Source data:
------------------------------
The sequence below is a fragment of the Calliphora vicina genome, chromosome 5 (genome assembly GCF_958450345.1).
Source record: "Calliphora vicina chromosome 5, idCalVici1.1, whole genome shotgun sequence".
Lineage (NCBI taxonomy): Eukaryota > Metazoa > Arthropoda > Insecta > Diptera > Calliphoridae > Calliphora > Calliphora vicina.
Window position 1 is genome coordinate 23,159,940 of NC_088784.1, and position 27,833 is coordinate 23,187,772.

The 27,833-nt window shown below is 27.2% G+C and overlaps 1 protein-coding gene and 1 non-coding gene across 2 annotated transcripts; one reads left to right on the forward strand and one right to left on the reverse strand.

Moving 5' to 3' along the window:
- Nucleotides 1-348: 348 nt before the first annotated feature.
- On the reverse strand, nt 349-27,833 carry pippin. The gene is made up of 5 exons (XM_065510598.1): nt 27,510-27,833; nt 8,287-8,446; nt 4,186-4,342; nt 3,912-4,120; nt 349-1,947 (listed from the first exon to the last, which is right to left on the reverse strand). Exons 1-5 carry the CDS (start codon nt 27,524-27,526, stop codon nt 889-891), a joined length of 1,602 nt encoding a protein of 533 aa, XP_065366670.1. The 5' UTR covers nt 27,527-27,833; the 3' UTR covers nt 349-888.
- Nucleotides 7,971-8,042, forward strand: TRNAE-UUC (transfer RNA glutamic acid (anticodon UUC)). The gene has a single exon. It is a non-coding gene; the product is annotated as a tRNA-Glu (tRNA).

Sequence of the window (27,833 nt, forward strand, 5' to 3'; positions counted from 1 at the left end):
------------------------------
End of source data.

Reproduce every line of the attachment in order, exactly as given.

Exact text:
The sequence below is a fragment of the Calliphora vicina genome, chromosome 5 (genome assembly GCF_958450345.1).
Source record: "Calliphora vicina chromosome 5, idCalVici1.1, whole genome shotgun sequence".
Lineage (NCBI taxonomy): Eukaryota > Metazoa > Arthropoda > Insecta > Diptera > Calliphoridae > Calliphora > Calliphora vicina.
Window position 1 is genome coordinate 23,159,940 of NC_088784.1, and position 27,833 is coordinate 23,187,772.

The 27,833-nt window shown below is 27.2% G+C and overlaps 1 protein-coding gene and 1 non-coding gene across 2 annotated transcripts; one reads left to right on the forward strand and one right to left on the reverse strand.

Moving 5' to 3' along the window:
- Nucleotides 1-348: 348 nt before the first annotated feature.
- On the reverse strand, nt 349-27,833 carry pippin. The gene is made up of 5 exons (XM_065510598.1): nt 27,510-27,833; nt 8,287-8,446; nt 4,186-4,342; nt 3,912-4,120; nt 349-1,947 (listed from the first exon to the last, which is right to left on the reverse strand). Exons 1-5 carry the CDS (start codon nt 27,524-27,526, stop codon nt 889-891), a joined length of 1,602 nt encoding a protein of 533 aa, XP_065366670.1. The 5' UTR covers nt 27,527-27,833; the 3' UTR covers nt 349-888.
- Nucleotides 7,971-8,042, forward strand: TRNAE-UUC (transfer RNA glutamic acid (anticodon UUC)). The gene has a single exon. It is a non-coding gene; the product is annotated as a tRNA-Glu (tRNA).

Sequence of the window (27,833 nt, forward strand, 5' to 3'; positions counted from 1 at the left end):